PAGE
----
Prize money for the SuperTour will be slightly different than past years and will reflect USSA budget cuts.  Instead of $3,000, the overall sprint and distance winners will be awarded $2,000. Also, the individual races will only have prize money for 1st through 6th place, cutting out 7th -10th places.  But, like last year, there will still be a $250 dollar bonus to the winner of sprint qualifiers.  And, as usual, the overall SuperTour points winners will receive a compensated entry to the World Cups the following fall.  Right now last year’s overall winners, Kristina Strandberg and Lars Flora, are taking advantage of this prize by racing the opening World Cup races in Beitostollen and Kuusamo.

So who will be this year’s contenders for the overall Continental Titles?  Well, for a refresher, these were the overall Super Tour winners from last year:

Overall winner – men: Lars Flora (USA)
Overall winner – women: Kristina Strandberg (SWE)
Distance winner – men: James Southam (USA)
Distance winner – women: Kristina Strandberg (SWE)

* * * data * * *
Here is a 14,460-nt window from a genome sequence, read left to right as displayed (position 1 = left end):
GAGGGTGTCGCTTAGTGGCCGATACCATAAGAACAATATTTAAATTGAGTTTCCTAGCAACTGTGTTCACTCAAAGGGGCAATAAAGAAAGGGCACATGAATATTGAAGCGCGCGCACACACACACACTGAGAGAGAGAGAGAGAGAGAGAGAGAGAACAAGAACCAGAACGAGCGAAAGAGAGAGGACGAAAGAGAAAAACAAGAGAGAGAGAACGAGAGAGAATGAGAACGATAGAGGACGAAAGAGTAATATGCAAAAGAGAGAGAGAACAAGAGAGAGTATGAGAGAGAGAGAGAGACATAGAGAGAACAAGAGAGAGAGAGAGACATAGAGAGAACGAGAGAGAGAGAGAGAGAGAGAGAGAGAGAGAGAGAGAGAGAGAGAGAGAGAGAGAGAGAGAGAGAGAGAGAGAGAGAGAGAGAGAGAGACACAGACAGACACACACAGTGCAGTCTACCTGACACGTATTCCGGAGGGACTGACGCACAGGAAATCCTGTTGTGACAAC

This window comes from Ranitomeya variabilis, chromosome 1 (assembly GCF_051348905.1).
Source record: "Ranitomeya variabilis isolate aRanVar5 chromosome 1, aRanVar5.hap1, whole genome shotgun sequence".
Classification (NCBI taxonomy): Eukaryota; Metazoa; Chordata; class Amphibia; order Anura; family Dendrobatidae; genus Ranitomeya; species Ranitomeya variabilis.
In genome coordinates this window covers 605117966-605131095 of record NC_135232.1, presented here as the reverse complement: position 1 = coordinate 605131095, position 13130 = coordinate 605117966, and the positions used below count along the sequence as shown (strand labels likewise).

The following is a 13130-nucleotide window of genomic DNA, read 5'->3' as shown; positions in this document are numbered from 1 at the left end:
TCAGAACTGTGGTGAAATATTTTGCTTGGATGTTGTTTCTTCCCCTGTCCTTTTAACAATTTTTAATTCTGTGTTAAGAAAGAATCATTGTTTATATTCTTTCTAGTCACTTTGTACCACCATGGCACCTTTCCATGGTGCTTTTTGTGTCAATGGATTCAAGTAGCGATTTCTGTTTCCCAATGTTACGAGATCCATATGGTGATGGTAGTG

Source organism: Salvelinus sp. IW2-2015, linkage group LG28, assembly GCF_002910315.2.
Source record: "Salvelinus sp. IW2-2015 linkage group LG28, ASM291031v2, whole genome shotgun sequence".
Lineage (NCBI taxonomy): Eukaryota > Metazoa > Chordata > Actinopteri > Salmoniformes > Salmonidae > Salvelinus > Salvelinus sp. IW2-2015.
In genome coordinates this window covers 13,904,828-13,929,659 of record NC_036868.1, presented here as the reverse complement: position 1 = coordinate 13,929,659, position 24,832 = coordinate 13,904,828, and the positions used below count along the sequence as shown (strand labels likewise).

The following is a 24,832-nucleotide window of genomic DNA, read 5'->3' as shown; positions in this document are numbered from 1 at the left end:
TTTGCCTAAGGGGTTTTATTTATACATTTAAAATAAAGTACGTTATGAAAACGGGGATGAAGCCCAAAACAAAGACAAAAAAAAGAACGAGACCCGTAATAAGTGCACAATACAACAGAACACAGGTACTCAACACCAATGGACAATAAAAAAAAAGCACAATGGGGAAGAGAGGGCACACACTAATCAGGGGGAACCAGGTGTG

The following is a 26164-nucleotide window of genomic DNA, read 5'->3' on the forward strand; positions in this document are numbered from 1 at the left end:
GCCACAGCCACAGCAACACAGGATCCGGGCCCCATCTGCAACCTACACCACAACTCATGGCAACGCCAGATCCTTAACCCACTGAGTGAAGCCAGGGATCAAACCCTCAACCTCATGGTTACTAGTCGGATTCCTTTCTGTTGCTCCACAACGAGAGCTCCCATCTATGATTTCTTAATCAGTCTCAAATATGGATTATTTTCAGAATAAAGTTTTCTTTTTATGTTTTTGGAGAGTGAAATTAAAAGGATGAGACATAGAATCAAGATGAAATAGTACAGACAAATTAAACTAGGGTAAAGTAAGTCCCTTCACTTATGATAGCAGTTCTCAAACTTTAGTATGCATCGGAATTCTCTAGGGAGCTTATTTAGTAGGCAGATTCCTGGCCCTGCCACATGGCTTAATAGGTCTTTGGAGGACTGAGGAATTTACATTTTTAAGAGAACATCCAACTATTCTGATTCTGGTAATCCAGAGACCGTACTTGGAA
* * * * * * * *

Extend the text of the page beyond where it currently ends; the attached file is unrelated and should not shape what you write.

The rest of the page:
Sprint Cup winner – men: Colin Rodgers (USA)
Sprint Cup winner – women: Kristina Strandberg (SWE)
Men’s Marathon Cup winner – men: Ivan Babikov (RUS)
Marathon Cup winner – women: Rebecca Dussault (USA)

And: Last year FasterSkier awarded the Continental Skier of the Year award to Sweden’s Kristina Strandberg, with a tie on the men’s side between Lars Flora of the US, and Canada’s Graham Nishikawa.

Shayla Swanson, Canada, could again be a top continental contender
Shayla Swanson, Canada, could again be a top continental contender

The opening races in West Yellowstone, with a field of over 200 competitors and tight race results,  gives an idea of the increase in numbers of contenders there will be this year and how thirsty the competition is.  There are many athletes to watch out for, but you can be sure that last year’s winners will be back to defend their titles. On the Canadian women’s side, Dasha Gaiazova and Shayla Swanson have had many top honors in the last couple years, and their opening races in West Yellowstone proves they are still racing strong.  Canadians Drew Goldsack, Dave Nighbor, and Sean Crooks are sure to join their teammate Graham Nishikawa (who is currently in Europe racing the first two World Cups) at the top of the results lists.